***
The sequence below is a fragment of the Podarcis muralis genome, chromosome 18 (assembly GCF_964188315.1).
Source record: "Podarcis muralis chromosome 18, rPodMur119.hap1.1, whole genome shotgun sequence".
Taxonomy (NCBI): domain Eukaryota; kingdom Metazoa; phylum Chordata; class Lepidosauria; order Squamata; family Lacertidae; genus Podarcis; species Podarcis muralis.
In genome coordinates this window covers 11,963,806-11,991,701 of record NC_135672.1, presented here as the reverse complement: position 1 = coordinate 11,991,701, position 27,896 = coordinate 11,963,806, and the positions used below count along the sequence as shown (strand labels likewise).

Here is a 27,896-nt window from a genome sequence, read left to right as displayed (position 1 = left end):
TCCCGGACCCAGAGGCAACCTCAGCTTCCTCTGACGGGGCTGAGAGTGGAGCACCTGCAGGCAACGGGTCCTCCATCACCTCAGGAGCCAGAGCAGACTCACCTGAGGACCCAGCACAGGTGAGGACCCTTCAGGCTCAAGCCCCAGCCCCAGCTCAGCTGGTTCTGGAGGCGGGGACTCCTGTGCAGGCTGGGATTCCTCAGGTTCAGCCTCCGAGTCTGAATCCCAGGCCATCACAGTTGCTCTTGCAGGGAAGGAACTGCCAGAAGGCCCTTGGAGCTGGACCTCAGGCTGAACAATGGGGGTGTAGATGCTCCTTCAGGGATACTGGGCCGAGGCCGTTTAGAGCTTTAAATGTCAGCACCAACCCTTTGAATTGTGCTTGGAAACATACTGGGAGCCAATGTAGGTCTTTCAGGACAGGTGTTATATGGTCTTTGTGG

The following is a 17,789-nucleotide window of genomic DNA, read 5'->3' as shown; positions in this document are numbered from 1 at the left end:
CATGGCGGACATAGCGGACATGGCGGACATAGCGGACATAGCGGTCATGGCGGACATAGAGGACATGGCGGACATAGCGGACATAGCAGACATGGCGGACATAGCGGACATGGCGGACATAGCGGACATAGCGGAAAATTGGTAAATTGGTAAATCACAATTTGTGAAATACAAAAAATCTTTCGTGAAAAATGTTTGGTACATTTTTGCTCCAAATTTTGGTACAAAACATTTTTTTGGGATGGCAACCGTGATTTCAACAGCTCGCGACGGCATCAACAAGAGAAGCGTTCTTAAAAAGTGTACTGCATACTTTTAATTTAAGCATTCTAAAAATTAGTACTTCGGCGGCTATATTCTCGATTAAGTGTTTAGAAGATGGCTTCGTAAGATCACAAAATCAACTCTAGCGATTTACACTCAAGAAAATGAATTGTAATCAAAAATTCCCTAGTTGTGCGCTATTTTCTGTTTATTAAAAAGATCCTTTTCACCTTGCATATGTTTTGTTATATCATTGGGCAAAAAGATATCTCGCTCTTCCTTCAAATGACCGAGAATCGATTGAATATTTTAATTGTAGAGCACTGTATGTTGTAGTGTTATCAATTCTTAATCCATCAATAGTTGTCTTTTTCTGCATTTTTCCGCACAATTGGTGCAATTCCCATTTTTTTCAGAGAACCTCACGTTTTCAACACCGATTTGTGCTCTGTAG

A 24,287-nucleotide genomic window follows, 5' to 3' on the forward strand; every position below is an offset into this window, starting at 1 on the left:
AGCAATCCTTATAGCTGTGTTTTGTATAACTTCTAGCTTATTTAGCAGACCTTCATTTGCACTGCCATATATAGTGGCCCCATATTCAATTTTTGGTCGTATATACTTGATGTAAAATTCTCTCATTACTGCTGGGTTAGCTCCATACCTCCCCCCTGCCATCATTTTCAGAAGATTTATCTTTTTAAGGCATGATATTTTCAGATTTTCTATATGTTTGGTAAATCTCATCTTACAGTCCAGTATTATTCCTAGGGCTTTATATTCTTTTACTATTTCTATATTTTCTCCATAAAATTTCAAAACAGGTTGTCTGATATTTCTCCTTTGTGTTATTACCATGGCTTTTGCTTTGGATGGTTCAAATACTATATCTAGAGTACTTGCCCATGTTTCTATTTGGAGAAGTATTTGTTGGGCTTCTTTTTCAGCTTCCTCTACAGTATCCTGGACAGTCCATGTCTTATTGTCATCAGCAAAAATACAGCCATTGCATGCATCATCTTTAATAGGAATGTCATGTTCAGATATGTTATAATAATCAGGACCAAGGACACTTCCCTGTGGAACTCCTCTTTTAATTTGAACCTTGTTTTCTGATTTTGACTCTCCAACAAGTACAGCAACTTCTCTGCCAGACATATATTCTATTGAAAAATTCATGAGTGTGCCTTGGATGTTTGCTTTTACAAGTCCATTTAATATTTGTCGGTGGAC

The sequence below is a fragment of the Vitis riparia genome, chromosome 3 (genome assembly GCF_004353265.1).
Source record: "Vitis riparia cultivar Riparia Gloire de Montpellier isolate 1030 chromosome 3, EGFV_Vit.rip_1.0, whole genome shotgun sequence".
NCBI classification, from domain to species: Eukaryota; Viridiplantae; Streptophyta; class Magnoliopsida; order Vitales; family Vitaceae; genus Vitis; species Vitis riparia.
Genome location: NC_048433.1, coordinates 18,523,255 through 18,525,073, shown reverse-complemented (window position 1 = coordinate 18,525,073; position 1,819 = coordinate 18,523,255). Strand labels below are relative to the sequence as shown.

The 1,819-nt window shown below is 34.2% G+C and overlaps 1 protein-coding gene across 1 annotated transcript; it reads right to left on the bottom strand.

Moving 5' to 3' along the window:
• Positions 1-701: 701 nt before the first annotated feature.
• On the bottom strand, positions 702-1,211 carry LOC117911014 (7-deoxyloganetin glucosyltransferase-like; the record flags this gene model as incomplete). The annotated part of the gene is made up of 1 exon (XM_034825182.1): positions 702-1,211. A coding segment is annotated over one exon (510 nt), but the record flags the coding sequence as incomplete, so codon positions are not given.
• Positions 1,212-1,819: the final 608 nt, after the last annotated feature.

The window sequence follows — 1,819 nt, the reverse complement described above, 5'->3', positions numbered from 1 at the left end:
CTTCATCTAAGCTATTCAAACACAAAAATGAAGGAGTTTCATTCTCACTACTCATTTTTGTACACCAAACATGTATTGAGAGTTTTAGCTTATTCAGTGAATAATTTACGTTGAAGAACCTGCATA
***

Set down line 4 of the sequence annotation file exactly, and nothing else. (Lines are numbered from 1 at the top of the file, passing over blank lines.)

In genome coordinates this window covers 11,963,806-11,991,701 of record NC_135672.1, presented here as the reverse complement: position 1 = coordinate 11,991,701, position 27,896 = coordinate 11,963,806, and the positions used below count along the sequence as shown (strand labels likewise).